I was a vegetarian for almost 12 years before I was diagnosed with mulitple myeloma, an incurable type of bone marrow cancer.


But we can’t look at these types of things that way, of course. A year or so after I was diagnosed, I sought the help of a nutritionist and Naturopathic, MD for nutritional advice. Both felt it was best for me to go on a low carbohydrate diet, including meat, fish and poultry.

I will spare you the details at this point. Making a long story short, it is possible to get enough protein on a vegetarian diet. And the carcinogenic foods you avoid that way are numerous. But both of these women felt I needed the protein from meat (even red meat, although they preferred grass fed bison and venison) at least three times a week.

So no vegetarian diet for me! But my wife still eats that way. And I eat that way–except for some specific editions I described above.

Check-out this article I found a while back on Fox News. Nothing new–just enough to reinforce my suggestion/mantra: Eat more raw vegetables and fruit!

Vegetarian diet provides good nutrition, health benefits, study finds

Published June 04, 2012 – NewsCore

A vegetarian diet provides adequate nutrition to adults and children and can also reduce health problems, an Australian study has found.

The scientific research review, “Is a vegetarian diet adequate?” published in the Medical Journal of Australia on Monday, puts to rest the long-held belief a vegetarian diet lacks sufficient protein and iron, The Advertiser reported.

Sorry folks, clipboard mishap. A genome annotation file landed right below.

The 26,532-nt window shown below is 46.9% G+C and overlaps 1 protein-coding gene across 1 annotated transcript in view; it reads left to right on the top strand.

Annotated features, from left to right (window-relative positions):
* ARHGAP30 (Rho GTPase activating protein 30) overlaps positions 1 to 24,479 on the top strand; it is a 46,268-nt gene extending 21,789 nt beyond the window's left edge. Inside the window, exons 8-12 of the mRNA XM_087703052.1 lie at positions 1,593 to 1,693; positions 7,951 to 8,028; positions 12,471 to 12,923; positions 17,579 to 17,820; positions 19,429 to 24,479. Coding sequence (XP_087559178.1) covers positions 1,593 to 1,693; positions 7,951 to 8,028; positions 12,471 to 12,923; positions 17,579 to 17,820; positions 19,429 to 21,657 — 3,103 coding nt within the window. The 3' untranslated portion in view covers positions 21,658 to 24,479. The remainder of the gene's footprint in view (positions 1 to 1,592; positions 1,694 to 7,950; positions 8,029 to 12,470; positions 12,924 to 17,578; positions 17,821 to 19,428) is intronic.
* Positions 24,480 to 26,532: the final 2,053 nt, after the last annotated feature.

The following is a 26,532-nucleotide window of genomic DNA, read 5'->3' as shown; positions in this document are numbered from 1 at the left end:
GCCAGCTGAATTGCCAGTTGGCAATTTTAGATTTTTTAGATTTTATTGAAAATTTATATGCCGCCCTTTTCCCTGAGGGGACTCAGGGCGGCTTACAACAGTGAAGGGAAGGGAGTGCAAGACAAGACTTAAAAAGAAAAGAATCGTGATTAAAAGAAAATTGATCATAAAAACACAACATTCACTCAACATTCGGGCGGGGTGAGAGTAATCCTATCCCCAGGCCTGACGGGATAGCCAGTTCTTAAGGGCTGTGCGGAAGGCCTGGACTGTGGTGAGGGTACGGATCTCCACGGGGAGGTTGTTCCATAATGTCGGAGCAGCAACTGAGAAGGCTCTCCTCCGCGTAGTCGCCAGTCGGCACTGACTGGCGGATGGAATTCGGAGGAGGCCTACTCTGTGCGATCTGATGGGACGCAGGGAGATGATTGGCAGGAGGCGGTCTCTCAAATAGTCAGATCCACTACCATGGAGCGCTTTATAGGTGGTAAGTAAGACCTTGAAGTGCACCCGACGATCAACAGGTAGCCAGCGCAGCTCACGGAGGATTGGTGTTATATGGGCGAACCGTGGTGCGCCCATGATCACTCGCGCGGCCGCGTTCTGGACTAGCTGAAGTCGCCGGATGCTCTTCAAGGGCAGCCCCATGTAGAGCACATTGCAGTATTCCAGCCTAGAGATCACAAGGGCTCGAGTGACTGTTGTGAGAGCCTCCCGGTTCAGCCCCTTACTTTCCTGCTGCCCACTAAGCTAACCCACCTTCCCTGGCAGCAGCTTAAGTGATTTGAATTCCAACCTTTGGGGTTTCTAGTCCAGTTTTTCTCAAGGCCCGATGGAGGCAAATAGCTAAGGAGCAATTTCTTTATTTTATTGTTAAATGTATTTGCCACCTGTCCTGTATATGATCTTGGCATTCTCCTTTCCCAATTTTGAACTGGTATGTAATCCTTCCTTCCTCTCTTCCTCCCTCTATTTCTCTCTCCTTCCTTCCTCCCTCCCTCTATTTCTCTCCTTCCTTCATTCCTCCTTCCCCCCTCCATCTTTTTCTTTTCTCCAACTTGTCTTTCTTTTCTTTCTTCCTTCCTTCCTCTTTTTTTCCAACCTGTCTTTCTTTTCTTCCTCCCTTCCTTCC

The study found those who adopted a vegetarian diet are receiving adequate levels of protein, iron and zinc, and are less likely to suffer from heart disease, colorectal cancer, type 2 diabetes and obesity.

Nutritionist Rosemary Stanton said there were no significant health differences in babies born to vegetarian mothers and no noticeable differences in the growth of vegetarian children compared to children who consumed meat as part of their diet.

Although vegetarians who do not eat fish may be receiving less Omega 3 fatty acids than considered desirable, vegetarians do not exhibit signs of clinical deficiency.

Deficiencies in vitamin B12 were noted in vegans — vegetarians who shun any animal based product including milk and eggs — and as B12 is required to help make red blood cells and to keep nerves functioning, the study recommends they either take a daily supplement or eat more B12-fortified foods.

Stanton said the average meat-eating Australian consumes significantly more protein than required, and the study almost certainly proves it is not necessary to eat meat daily.

“Not everyone needs or wants to become vegetarian, but eating more plant-based meals is a good recipe for our own health and that of the planet,” Stanton said.

So feel good, keep smiling and eat more raw fruits and vegetables! Pat

Leave a Reply